While there is no harm in free money, some airdrops are etched in our memories as some of the biggest ones. While we already discussed Bitcoin Cash hard fork which was one of the most famous airdrops, here are a few others:
Ethereum Classic and Callisto
Callisto token (CLO) was distributed to ETC holders (1:1) in March and there was a lot of excitement because CLO is a Cold Proof of Stake token. ETC price surged to a 6 month high in Satoshi terms.
Stellar Lumens held an airdrop of 16 billion tokens last year where every holder of Bitcoin got a proportionate amount of Lumens. The amount each recipient got was pegged to the percentage of total bitcoins in circulation owned by the recipient at the time of the snapshot.
Why do projects conduct these airdrops is a question often asked.
Reward for loyalty
Airdrops are a good way to incentivize loyal holders to keep holding the token in face of price volatility. In fact, airdrops that have a dispersed frequency of snapshots are very effective in this as they do not reward short-term traders but only the long-term holders.
Limited reach of ICOs
Some projects view this as a way of distribution and adoption that is better than an ICO. ICOs are risky for investors and losing trust due to various scams. They also have a long period of token distribution when the investor funds are locked. Lastly, the token value in an ICO is arbitrarily decided by the project team whereas in an airdrop it is decided by the free market once the token is traded on an exchange. Airdrops can be a good way to reach out to more users and expand the base with or without a public ICO.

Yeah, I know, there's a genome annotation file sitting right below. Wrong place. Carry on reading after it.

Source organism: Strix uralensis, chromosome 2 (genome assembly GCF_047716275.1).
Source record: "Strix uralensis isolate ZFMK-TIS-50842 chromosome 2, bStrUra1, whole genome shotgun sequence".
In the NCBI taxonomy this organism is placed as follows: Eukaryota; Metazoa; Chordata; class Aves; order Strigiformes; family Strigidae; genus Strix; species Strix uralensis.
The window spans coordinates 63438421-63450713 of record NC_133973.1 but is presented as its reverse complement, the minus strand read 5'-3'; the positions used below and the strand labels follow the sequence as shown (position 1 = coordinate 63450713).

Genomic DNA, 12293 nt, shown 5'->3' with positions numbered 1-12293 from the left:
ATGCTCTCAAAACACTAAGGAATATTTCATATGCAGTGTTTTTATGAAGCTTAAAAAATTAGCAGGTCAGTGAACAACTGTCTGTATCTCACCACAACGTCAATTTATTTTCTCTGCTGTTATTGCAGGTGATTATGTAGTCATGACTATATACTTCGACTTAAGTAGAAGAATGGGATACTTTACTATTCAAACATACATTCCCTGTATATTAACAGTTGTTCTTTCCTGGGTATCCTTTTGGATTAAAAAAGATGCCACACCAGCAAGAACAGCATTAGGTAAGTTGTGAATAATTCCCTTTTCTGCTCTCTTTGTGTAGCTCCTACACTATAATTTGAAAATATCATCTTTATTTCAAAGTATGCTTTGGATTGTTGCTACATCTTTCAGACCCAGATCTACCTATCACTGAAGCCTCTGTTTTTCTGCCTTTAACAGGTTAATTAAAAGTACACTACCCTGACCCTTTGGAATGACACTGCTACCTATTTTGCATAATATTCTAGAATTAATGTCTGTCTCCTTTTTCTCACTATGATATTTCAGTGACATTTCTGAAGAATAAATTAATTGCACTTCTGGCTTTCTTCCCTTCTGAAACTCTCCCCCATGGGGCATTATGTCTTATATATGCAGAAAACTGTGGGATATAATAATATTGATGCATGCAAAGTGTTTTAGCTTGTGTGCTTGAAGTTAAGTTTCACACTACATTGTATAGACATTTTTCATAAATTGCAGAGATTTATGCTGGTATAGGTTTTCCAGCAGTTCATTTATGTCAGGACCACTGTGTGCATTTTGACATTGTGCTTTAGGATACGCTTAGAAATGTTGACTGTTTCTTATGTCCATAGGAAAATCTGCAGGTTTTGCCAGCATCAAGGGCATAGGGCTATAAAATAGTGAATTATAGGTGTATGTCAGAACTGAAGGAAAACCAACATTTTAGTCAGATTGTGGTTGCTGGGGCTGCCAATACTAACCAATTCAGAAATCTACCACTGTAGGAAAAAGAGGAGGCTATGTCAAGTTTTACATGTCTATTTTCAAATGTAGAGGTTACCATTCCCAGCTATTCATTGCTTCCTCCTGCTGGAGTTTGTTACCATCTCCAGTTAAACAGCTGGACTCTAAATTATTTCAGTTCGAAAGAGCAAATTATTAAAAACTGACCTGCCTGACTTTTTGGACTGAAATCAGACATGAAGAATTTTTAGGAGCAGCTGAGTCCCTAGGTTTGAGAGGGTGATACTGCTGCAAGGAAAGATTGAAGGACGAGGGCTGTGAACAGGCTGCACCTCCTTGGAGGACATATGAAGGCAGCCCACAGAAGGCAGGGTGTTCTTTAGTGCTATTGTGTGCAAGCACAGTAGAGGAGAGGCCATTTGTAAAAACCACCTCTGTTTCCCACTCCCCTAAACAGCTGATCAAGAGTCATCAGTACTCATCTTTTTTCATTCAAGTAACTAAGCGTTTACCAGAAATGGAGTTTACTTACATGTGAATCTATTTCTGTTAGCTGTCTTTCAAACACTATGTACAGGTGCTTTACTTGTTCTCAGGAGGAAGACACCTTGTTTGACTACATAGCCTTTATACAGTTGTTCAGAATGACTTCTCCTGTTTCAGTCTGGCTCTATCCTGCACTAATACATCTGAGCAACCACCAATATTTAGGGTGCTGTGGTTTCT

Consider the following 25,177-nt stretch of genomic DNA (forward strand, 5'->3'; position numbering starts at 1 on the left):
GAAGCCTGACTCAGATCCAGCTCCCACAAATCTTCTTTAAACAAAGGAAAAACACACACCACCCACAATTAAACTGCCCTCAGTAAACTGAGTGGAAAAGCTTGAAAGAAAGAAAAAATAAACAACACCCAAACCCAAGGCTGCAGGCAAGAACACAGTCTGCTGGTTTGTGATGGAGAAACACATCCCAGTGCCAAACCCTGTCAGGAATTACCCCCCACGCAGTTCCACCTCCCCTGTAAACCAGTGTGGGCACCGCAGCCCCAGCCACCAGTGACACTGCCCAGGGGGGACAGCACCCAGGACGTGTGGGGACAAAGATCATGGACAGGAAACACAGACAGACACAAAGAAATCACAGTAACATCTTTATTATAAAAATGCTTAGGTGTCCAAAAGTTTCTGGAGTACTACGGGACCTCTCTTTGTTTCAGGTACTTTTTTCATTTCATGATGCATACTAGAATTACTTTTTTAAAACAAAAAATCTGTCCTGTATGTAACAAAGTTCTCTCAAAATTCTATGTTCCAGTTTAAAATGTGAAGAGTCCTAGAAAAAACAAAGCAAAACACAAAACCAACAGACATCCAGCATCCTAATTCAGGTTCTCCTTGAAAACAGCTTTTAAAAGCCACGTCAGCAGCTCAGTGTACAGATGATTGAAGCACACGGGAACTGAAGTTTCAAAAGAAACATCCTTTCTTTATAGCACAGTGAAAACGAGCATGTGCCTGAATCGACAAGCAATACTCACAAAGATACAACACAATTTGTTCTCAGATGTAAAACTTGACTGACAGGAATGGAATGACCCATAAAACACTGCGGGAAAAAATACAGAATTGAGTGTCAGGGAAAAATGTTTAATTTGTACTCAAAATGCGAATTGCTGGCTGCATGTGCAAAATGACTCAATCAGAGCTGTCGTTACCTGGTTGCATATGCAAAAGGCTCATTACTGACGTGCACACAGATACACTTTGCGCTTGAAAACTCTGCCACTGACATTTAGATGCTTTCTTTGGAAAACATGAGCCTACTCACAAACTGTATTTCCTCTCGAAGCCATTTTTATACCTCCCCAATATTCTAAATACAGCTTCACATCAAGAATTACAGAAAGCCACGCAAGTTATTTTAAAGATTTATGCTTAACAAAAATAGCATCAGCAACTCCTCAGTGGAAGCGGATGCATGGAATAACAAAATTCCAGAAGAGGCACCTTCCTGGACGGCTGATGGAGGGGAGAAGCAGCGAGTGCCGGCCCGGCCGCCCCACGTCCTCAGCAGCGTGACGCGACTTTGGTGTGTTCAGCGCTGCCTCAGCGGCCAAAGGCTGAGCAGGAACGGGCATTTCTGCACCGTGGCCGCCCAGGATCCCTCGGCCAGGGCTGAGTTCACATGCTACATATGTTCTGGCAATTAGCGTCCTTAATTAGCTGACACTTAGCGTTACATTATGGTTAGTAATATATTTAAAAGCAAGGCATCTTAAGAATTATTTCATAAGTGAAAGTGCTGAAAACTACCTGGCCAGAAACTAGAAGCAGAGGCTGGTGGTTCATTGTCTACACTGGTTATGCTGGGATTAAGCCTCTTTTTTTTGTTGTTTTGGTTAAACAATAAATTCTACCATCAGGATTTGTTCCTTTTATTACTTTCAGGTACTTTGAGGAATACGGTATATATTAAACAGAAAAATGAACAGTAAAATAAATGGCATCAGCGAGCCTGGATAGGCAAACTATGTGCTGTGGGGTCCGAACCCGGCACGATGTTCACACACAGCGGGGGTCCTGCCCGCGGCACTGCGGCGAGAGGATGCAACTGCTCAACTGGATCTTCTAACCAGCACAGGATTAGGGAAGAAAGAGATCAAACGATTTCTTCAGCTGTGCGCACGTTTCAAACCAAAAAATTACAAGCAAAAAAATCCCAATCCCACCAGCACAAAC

Awareness and marketing
The main reason for the rising popularity of airdrops is the marketing side. It creates awareness since more investors sign up for an airdrop that provides not downside but an unlimited upside rather than an ICO. When bounties such as social media sharing are attached to airdrops, projects can easily go viral. And if users sign up on the project website, it creates a database of leads which can be used for marketing further down the road.
Some of the interesting projects holding their airdrops in the near future are Everipedia, Biotron, Prandex, Kava, Fast Invest.
How to launch an Airdrop?
A lot of decisions need to be taken into account while launching your own airdrop. It is wise to have a software to handle the airdrop. SnowFox Technologies provides an airdrop platform that is designed to spread the word while complying with regulatory requirements with their in-built KYC verification feature.
Snowfox Technologies has developed the Promo Token technology, which allows fast and efficient token distribution to potential investors so that up to 1,000,000 addresses can receive tokens at 5-10x cheaper compared to other solution on the market.
And for corporate entities who wish to integrate and create tokens in their businesses to increase the efficiency and customer trust, they help them design and set up a customized solution.
While there is no research or no statistics about the number of airdrops and the value created through them, it is apparent that airdrops are getting more popular than ICOs. With hundreds of them every month, this trend has just started.
Word of caution
Scams are everywhere in the crypto community. Airdrops are no different. Keep in mind that you should never send your private keys for an airdrop nor send any money or crypto for the airdrop. If you follow these guidelines, you will be safe and make some free money on the side.
Disclaimer: This article should not be taken as, and is not intended to provide, investment advice. Global Coin Report and/or its affiliates, employees, writers, and subcontractors are cryptocurrency investors and from time to time may or may not have holdings in some of the coins or tokens they cover. Please conduct your own thorough research before investing in any cryptocurrency and read our full disclaimer.